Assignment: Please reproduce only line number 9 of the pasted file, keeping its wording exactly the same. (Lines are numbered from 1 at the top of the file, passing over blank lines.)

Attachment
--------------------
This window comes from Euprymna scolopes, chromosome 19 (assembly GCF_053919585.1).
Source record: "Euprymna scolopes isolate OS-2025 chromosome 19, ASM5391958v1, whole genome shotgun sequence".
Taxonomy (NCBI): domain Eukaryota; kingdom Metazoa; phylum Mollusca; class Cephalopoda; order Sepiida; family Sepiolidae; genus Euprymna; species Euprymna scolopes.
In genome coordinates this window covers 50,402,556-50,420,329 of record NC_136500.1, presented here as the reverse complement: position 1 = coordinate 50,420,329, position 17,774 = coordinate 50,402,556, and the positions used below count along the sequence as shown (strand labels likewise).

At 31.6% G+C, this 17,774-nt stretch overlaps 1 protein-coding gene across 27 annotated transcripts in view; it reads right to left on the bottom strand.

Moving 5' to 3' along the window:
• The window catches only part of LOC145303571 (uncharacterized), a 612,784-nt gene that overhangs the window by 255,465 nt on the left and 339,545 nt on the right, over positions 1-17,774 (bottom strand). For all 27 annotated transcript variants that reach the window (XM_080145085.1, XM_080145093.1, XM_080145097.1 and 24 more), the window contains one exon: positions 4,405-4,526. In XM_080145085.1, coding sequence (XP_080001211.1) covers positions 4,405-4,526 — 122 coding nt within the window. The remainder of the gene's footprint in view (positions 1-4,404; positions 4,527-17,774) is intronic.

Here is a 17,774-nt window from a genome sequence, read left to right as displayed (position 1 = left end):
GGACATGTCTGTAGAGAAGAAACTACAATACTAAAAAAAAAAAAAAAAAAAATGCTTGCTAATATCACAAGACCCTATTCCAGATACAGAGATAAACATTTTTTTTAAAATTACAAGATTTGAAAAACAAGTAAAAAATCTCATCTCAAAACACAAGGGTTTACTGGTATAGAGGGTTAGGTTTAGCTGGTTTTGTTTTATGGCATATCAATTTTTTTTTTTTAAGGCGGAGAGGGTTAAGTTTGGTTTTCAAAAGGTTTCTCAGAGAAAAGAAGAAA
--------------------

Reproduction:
GGACATGTCTGTAGAGAAGAAACTACAATACTAAAAAAAAAAAAAAAAAAAATGCTTGCTAATATCACAAGACCCTATTCCAGATACAGAGATAAACATTTTTTTTAAAATTACAAGATTTGAAAAACAAGTAAAAAATCTCATCTCAAAACACAAGGGTTTACTGGTATAGAGGGTTAGGTTTAGCTGGTTTTGTTTTATGGCATATCAATTTTTTTTTTTTAAGGCGGAGAGGGTTAAGTTTGGTTTTCAAAAGGTTTCTCAGAGAAAAGAAGAAA